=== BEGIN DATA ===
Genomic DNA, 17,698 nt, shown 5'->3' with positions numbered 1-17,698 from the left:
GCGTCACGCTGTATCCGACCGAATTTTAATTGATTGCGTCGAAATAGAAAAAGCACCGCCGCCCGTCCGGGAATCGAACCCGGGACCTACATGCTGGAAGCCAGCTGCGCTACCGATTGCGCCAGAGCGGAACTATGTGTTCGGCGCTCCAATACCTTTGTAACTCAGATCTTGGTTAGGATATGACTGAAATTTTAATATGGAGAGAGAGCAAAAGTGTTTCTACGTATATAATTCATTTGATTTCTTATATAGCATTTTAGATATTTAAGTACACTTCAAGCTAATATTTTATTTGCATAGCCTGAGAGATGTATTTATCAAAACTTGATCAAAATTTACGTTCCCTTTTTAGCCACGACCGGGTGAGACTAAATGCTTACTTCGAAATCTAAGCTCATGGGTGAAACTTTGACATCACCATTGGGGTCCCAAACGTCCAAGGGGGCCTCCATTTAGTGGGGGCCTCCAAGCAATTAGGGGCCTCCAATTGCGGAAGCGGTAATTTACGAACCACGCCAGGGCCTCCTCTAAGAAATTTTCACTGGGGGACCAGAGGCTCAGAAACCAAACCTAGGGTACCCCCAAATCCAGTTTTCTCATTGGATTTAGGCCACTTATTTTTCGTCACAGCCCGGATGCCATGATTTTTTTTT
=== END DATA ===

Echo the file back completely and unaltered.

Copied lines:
Genomic DNA, 17,698 nt, shown 5'->3' with positions numbered 1-17,698 from the left:
GCGTCACGCTGTATCCGACCGAATTTTAATTGATTGCGTCGAAATAGAAAAAGCACCGCCGCCCGTCCGGGAATCGAACCCGGGACCTACATGCTGGAAGCCAGCTGCGCTACCGATTGCGCCAGAGCGGAACTATGTGTTCGGCGCTCCAATACCTTTGTAACTCAGATCTTGGTTAGGATATGACTGAAATTTTAATATGGAGAGAGAGCAAAAGTGTTTCTACGTATATAATTCATTTGATTTCTTATATAGCATTTTAGATATTTAAGTACACTTCAAGCTAATATTTTATTTGCATAGCCTGAGAGATGTATTTATCAAAACTTGATCAAAATTTACGTTCCCTTTTTAGCCACGACCGGGTGAGACTAAATGCTTACTTCGAAATCTAAGCTCATGGGTGAAACTTTGACATCACCATTGGGGTCCCAAACGTCCAAGGGGGCCTCCATTTAGTGGGGGCCTCCAAGCAATTAGGGGCCTCCAATTGCGGAAGCGGTAATTTACGAACCACGCCAGGGCCTCCTCTAAGAAATTTTCACTGGGGGACCAGAGGCTCAGAAACCAAACCTAGGGTACCCCCAAATCCAGTTTTCTCATTGGATTTAGGCCACTTATTTTTCGTCACAGCCCGGATGCCATGATTTTTTTTT